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Christmas in Germany – about Christstollen,Christmas markets and Vanillekipferl

Christmas Pyramid on a German Christmas market

December 17, 2014 Comments (0) Culture & Education, Indonesia & The EU

 

Today, the Ambassador of Germany to Indonesia, Dr. Georg Witschel explains how Christmas is celebrated in his home country and shares with us the recipe for one of Germany’s all time Christmas favourites: Vanillekipferl. 

 

Mr Ambassador, how do families in Germany typically celebrate Christmas?

Several days before Christmas most Germans put up Christmas trees that are decorated with baubles and tinsel. A lot of families attend church before they traditionally spend Christmas Eve with their close family members. The tree’s candles are lit on Christmas Eve before the children enter the until-then closed living rooms in order to find their presents piled up under the Christmas trees. A typical Christmas dish is potato salad and wieners. On Christmas Day a lot of families will have the traditional Christmas Roast.

Is there a unique German Christmas tradition?

About three up to four weeks before Christmas many Germans bake the traditional “Christstollen” which is supposed to be saved until Christmas in order to get its distinctive taste and flavor. The shape and white colour remind people of the Jesus child being wrapped in swaddling clothes. Another tradition is the Advent Wreath with four candles of which every Sunday one more is lit starting from 4 weeks before Christmas. It was supposed to break down time until Christmas especially for the impatient children.

As a tourist visiting Germany around Christmas, where should I go and what should I see and do?

You should definitely see at least one of the famous German Christmas Markets where different culinary specialties or handicraft like ceramics and Räuchermännchen (incense smoker) are sold. Besides that there are many lovely Christmas concerts of choirs and/or orchestras. As this is often for free this is also something worth doing during Christmas time.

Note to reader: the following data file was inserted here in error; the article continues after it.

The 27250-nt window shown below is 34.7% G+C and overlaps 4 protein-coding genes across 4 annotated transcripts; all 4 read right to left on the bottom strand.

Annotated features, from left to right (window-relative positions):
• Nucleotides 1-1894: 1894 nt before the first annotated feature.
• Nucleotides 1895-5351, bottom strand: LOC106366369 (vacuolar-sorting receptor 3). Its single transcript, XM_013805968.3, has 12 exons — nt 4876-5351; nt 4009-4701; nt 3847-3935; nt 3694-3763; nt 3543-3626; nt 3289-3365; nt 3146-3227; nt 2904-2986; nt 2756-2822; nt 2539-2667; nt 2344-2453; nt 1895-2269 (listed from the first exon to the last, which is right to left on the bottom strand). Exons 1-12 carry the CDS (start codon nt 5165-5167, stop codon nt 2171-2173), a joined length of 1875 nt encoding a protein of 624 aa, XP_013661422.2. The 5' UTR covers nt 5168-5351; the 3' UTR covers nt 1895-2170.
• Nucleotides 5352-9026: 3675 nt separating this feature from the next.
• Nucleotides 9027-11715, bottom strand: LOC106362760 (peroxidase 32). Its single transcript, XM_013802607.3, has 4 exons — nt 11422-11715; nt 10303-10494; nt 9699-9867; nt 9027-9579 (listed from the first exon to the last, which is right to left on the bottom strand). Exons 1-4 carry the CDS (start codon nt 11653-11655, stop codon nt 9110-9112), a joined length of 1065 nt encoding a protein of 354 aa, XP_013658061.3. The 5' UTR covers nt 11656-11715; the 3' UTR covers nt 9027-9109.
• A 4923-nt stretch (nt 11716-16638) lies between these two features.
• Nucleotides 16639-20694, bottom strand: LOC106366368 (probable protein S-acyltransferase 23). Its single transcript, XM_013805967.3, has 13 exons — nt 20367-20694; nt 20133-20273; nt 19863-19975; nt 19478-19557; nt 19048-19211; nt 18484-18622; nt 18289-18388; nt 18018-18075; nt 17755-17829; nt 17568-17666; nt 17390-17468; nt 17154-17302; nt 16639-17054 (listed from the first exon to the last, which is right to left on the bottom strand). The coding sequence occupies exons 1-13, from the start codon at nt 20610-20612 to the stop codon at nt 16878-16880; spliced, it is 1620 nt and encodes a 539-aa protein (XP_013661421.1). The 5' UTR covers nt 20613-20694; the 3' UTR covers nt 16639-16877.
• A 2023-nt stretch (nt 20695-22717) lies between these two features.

Do you mind sharing a personal Christmas memory with us?

There are many sweet memories, but perhaps our first Christmas in New York – where I was posted from 1998 – 2001 – is the most memorable to me. Our daughter was less than one year old and fascinated by the singing and the candles in our church on Christmas eve. She tried to imitate somehow the melodies and to blow out one of the candles. However, when we came home to show her the Christmas tree with all its lights and plentiful decoration, she was fast asleep – maybe dreaming of a White Christmas.

What is your favourite Christmas dish? Can you share the recipe? 

A variety of Christmas cookies are sweetening the waiting time to the eagerly anticipated Christmas Eve. One of my favorite recipes – Vanillekipferl – is a very easy one.

You need 80 g butter, 70 g of shelled and ground almonds, 50 g of sugar, 2 egg yolks, and 210 g of plain flour. You simply mix all the ingredients and put the dough into the fridge for an hour. The dough is rolled out to a thickness of about 1 cm before you cut it into pieces and form crescent-shaped cookies. Cook them at 200 C for 10 minutes. Spread icing sugar and vanilla sugar over the freshly baked cookies.

 

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